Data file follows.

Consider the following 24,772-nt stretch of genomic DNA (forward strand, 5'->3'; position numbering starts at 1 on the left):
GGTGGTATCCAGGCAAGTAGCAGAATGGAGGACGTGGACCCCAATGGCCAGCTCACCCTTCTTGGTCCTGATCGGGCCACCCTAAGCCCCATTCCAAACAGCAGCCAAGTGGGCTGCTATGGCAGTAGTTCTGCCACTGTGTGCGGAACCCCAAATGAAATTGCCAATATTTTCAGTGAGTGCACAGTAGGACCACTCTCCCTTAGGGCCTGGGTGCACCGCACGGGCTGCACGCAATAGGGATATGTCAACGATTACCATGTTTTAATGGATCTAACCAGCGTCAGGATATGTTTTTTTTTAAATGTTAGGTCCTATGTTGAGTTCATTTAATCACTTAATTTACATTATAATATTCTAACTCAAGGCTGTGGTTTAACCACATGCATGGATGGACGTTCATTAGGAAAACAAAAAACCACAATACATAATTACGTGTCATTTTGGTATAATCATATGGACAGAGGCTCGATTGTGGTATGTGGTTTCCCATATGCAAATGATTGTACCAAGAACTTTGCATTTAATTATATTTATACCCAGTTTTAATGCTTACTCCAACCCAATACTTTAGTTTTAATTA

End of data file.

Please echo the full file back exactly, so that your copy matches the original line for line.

Consider the following 24,772-nt stretch of genomic DNA (forward strand, 5'->3'; position numbering starts at 1 on the left):
GGTGGTATCCAGGCAAGTAGCAGAATGGAGGACGTGGACCCCAATGGCCAGCTCACCCTTCTTGGTCCTGATCGGGCCACCCTAAGCCCCATTCCAAACAGCAGCCAAGTGGGCTGCTATGGCAGTAGTTCTGCCACTGTGTGCGGAACCCCAAATGAAATTGCCAATATTTTCAGTGAGTGCACAGTAGGACCACTCTCCCTTAGGGCCTGGGTGCACCGCACGGGCTGCACGCAATAGGGATATGTCAACGATTACCATGTTTTAATGGATCTAACCAGCGTCAGGATATGTTTTTTTTTAAATGTTAGGTCCTATGTTGAGTTCATTTAATCACTTAATTTACATTATAATATTCTAACTCAAGGCTGTGGTTTAACCACATGCATGGATGGACGTTCATTAGGAAAACAAAAAACCACAATACATAATTACGTGTCATTTTGGTATAATCATATGGACAGAGGCTCGATTGTGGTATGTGGTTTCCCATATGCAAATGATTGTACCAAGAACTTTGCATTTAATTATATTTATACCCAGTTTTAATGCTTACTCCAACCCAATACTTTAGTTTTAATTA